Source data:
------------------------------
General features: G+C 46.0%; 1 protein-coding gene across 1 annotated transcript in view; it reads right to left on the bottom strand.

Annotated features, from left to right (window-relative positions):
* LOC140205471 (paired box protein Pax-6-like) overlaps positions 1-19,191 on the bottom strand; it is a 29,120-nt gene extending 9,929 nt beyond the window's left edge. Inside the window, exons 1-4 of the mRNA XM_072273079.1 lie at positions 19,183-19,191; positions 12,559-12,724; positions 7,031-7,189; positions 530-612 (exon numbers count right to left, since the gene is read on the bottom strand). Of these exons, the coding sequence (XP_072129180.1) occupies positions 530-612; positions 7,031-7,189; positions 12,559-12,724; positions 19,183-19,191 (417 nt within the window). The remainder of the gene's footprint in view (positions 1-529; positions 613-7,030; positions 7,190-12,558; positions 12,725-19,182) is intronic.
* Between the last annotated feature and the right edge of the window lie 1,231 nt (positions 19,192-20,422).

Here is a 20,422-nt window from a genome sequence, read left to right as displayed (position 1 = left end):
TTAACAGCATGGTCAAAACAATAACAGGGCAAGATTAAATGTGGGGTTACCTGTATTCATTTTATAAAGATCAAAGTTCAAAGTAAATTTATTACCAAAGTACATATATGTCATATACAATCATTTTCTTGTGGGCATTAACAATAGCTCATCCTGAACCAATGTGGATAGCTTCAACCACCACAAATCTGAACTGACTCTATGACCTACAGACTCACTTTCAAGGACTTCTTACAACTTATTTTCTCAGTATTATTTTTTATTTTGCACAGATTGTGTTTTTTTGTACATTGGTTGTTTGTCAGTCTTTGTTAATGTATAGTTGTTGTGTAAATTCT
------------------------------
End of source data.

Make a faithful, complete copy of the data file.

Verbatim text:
General features: G+C 46.0%; 1 protein-coding gene across 1 annotated transcript in view; it reads right to left on the bottom strand.

Annotated features, from left to right (window-relative positions):
* LOC140205471 (paired box protein Pax-6-like) overlaps positions 1-19,191 on the bottom strand; it is a 29,120-nt gene extending 9,929 nt beyond the window's left edge. Inside the window, exons 1-4 of the mRNA XM_072273079.1 lie at positions 19,183-19,191; positions 12,559-12,724; positions 7,031-7,189; positions 530-612 (exon numbers count right to left, since the gene is read on the bottom strand). Of these exons, the coding sequence (XP_072129180.1) occupies positions 530-612; positions 7,031-7,189; positions 12,559-12,724; positions 19,183-19,191 (417 nt within the window). The remainder of the gene's footprint in view (positions 1-529; positions 613-7,030; positions 7,190-12,558; positions 12,725-19,182) is intronic.
* Between the last annotated feature and the right edge of the window lie 1,231 nt (positions 19,192-20,422).

Here is a 20,422-nt window from a genome sequence, read left to right as displayed (position 1 = left end):
TTAACAGCATGGTCAAAACAATAACAGGGCAAGATTAAATGTGGGGTTACCTGTATTCATTTTATAAAGATCAAAGTTCAAAGTAAATTTATTACCAAAGTACATATATGTCATATACAATCATTTTCTTGTGGGCATTAACAATAGCTCATCCTGAACCAATGTGGATAGCTTCAACCACCACAAATCTGAACTGACTCTATGACCTACAGACTCACTTTCAAGGACTTCTTACAACTTATTTTCTCAGTATTATTTTTTATTTTGCACAGATTGTGTTTTTTTGTACATTGGTTGTTTGTCAGTCTTTGTTAATGTATAGTTGTTGTGTAAATTCT